15 May 2019

The Real Economic Debate (is not about socialism or capitalism)

The big debate isn’t about whether we should have a socialist or capitalist economy. 

Depending on how you define those terms, socialism and capitalism are either essential or absurd. 

Do you define capitalism as no different than a market economy? By socialism do you simply mean some mix of social security, public funding for healthcare, public education, and unemployment insurance? By those definitions, capitalism and socialism are essential. 

Or by capitalism do you mean that we should be rid of social security, healthcare, public education and unemployment insurance? And when you say socialism do you mean that we should do away with markets? By those definitions, socialism and capitalism are absurd and harmful. 

It’s a valid thing to argue where on the spectrum between cruel market or controlling government we should be, but that can easily distract us from a more vital, more concrete debate about how normal people are going to create new jobs and wealth. 

The debate about whether we're in an industrial or information economy is the more relevant and productive one. Put more simply, do we think that jobs and wealth are going to be created in factory work or knowledge work?


College education has become one of the better predictors of how people vote. In the 50 counties with the highest levels of education, Hillary Clinton won by 26 percentage points. In the 50 least educated counties, she lost by 31 percentage points.[1] Those knowledge workers are also more affluent than factory workers. Clinton won only one-third of the counties in the US but those counties represent about two-thirds of the country’s GDP.

By contrast, Trump won by nearly 16 percentage points in the ten states with the highest percentage of manufacturing workers and lost by 9 points in the ten states with the lowest percentage.

In 1972, the Democratic Party shifted its focus from factory workers to knowledge workers. In 1972, the Democratic National Committee had set quotas for women, minorities and youth but none for blue-collar workers. In terms of policy, that was visionary. Since that time an information economy has clearly driven economic growth. In terms of politics, it was disastrous. Knowledge workers still made up only 11% of the population in 1970. Democratic nominee George McGovern lost by 520 to 17 electoral votes in 1972 and in 1984, Mondale won only 13 electoral votes. 

Since 1992, college grads have outnumbered factory workers and since 1992, Democratic presidential candidates have won the popular vote by an average of 4.1 million votes (and only lost the popular vote once in the last seven elections). In the Democrats’ last three presidential victories (Obama 2012 and 2008, Clinton 1996), they won the popular vote by a total of 22.7 million. In the Republicans’ last three presidential victories (Trump 2016, Bush 2004 and 2000), they lost the popular vote by a total of 400,331. Because of the quirk of the electoral college and knowledge workers’ tendency to cluster in cities, Republicans and Democrats have split the last six elections in spite of Democrats dominating the popular vote.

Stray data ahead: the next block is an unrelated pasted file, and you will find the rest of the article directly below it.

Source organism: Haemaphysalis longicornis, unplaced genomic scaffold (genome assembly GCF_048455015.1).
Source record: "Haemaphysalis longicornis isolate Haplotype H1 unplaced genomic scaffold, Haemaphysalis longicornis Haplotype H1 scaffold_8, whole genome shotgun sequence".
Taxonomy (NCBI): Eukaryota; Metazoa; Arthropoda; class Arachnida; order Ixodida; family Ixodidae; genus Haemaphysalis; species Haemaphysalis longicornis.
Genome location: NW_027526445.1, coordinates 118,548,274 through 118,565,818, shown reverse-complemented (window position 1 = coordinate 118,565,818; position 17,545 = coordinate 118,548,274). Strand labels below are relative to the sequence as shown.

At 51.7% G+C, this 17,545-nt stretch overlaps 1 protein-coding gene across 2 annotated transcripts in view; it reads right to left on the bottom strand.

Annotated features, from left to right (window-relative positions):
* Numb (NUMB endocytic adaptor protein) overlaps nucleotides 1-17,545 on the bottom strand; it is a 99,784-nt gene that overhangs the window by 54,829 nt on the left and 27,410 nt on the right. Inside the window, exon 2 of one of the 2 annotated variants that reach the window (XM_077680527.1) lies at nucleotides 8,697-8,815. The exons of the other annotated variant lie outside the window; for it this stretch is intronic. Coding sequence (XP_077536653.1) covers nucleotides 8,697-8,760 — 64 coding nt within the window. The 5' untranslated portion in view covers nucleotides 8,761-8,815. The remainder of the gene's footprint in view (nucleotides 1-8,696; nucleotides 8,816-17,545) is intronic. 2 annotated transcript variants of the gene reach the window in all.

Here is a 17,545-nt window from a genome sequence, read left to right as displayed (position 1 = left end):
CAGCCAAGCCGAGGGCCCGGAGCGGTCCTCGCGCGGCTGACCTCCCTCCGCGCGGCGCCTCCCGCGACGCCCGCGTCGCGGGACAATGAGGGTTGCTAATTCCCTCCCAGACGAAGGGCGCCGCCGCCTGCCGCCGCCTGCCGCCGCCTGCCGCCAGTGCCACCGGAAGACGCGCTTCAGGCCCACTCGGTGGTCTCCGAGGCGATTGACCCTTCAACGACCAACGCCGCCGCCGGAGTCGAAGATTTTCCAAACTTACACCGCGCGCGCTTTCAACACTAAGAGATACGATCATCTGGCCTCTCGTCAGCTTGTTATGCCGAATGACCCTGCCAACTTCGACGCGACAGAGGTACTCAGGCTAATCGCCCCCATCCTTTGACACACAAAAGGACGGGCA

Trying to bring back manufacturing jobs makes about as much sense as trying to bring back farming jobs. And for a host of reasons it simply isn't smart policy. Ours would not be a better economy if we still had 90% of the workforce engaged in raising crops for us nor would it be a better world if we still had 36% of the workforce making stuff. We can now be fat and our houses be cluttered with less than 2% of the workforce raising our food and 8% making our stuff.

The question is not "How do we get more people back into factories?" The question is, What work will add value, what work will actually improve our quality of life, what work would voters value enough to fund with government spending or consumers value enough to fund with cash or credit? That is the question entrepreneurs ask.

The answer to the question of whether we think that jobs and wealth are going to be created in factory work or knowledge work has two parts. Short-term, none will be created in factories but many will be created in knowledge work. (And by none I mean net. New jobs will emerge in factories but not as quickly as they are destroyed.) Long-term, all will be created by entrepreneurs.

We don't exactly have all our problems solved as yet. In every direction we turn there are problems to solve and possibilities to explore. How do we create affordable housing in big cities without creating more congestion? How do we increase the quality of life of people over 80? (The fastest growing group in the world.) How do we create institutions that encourage the intrinsic motivation that makes us happy, creative, and productive? How do we automate more of the tasks that have become boring and simply reduce our quality of life and create the tasks in their place that both create value for customers and flow for workers?

Wasting effort on returning to the past is like a 60 year old dressing like a 16 year old. What was once exciting has become disconcerting, what was great becomes caricature. 

[1] http://fivethirtyeight.com/features/education-not-income-predicted-who-would-vote-for-trump/

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